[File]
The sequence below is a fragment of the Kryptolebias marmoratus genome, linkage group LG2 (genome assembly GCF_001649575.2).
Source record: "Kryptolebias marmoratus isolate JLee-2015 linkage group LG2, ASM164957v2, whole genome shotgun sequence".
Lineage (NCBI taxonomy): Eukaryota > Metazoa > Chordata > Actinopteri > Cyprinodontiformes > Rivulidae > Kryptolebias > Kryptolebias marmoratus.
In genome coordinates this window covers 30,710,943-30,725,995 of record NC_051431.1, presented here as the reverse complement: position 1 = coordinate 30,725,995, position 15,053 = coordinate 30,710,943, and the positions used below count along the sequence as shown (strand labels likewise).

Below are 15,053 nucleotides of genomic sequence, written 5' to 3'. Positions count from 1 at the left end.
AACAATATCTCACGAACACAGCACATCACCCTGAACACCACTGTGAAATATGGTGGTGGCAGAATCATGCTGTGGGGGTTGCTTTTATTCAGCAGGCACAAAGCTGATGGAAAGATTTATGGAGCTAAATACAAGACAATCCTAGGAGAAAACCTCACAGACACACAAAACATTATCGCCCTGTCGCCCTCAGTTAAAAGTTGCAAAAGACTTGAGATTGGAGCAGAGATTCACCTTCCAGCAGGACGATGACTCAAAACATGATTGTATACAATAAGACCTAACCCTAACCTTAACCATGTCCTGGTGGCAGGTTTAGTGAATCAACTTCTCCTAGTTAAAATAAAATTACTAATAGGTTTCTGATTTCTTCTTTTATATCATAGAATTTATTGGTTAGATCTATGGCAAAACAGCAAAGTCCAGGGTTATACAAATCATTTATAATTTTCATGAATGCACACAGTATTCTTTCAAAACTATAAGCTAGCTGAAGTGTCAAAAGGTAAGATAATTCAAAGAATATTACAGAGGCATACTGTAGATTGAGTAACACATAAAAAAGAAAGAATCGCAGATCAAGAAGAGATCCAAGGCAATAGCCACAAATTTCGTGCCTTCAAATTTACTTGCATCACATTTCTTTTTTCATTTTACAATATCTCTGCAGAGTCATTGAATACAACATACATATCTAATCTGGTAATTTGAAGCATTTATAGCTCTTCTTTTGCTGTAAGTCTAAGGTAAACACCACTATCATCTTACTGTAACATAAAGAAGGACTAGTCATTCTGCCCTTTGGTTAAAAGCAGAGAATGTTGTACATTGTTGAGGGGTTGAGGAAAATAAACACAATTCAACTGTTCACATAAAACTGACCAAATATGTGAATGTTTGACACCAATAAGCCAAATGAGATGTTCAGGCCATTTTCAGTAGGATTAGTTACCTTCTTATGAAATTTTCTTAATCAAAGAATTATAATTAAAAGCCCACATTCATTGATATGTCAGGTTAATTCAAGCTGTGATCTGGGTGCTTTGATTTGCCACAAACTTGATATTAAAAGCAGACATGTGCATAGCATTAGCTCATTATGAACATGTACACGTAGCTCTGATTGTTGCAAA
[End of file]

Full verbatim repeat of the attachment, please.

The sequence below is a fragment of the Kryptolebias marmoratus genome, linkage group LG2 (genome assembly GCF_001649575.2).
Source record: "Kryptolebias marmoratus isolate JLee-2015 linkage group LG2, ASM164957v2, whole genome shotgun sequence".
Lineage (NCBI taxonomy): Eukaryota > Metazoa > Chordata > Actinopteri > Cyprinodontiformes > Rivulidae > Kryptolebias > Kryptolebias marmoratus.
In genome coordinates this window covers 30,710,943-30,725,995 of record NC_051431.1, presented here as the reverse complement: position 1 = coordinate 30,725,995, position 15,053 = coordinate 30,710,943, and the positions used below count along the sequence as shown (strand labels likewise).

Below are 15,053 nucleotides of genomic sequence, written 5' to 3'. Positions count from 1 at the left end.
AACAATATCTCACGAACACAGCACATCACCCTGAACACCACTGTGAAATATGGTGGTGGCAGAATCATGCTGTGGGGGTTGCTTTTATTCAGCAGGCACAAAGCTGATGGAAAGATTTATGGAGCTAAATACAAGACAATCCTAGGAGAAAACCTCACAGACACACAAAACATTATCGCCCTGTCGCCCTCAGTTAAAAGTTGCAAAAGACTTGAGATTGGAGCAGAGATTCACCTTCCAGCAGGACGATGACTCAAAACATGATTGTATACAATAAGACCTAACCCTAACCTTAACCATGTCCTGGTGGCAGGTTTAGTGAATCAACTTCTCCTAGTTAAAATAAAATTACTAATAGGTTTCTGATTTCTTCTTTTATATCATAGAATTTATTGGTTAGATCTATGGCAAAACAGCAAAGTCCAGGGTTATACAAATCATTTATAATTTTCATGAATGCACACAGTATTCTTTCAAAACTATAAGCTAGCTGAAGTGTCAAAAGGTAAGATAATTCAAAGAATATTACAGAGGCATACTGTAGATTGAGTAACACATAAAAAAGAAAGAATCGCAGATCAAGAAGAGATCCAAGGCAATAGCCACAAATTTCGTGCCTTCAAATTTACTTGCATCACATTTCTTTTTTCATTTTACAATATCTCTGCAGAGTCATTGAATACAACATACATATCTAATCTGGTAATTTGAAGCATTTATAGCTCTTCTTTTGCTGTAAGTCTAAGGTAAACACCACTATCATCTTACTGTAACATAAAGAAGGACTAGTCATTCTGCCCTTTGGTTAAAAGCAGAGAATGTTGTACATTGTTGAGGGGTTGAGGAAAATAAACACAATTCAACTGTTCACATAAAACTGACCAAATATGTGAATGTTTGACACCAATAAGCCAAATGAGATGTTCAGGCCATTTTCAGTAGGATTAGTTACCTTCTTATGAAATTTTCTTAATCAAAGAATTATAATTAAAAGCCCACATTCATTGATATGTCAGGTTAATTCAAGCTGTGATCTGGGTGCTTTGATTTGCCACAAACTTGATATTAAAAGCAGACATGTGCATAGCATTAGCTCATTATGAACATGTACACGTAGCTCTGATTGTTGCAAA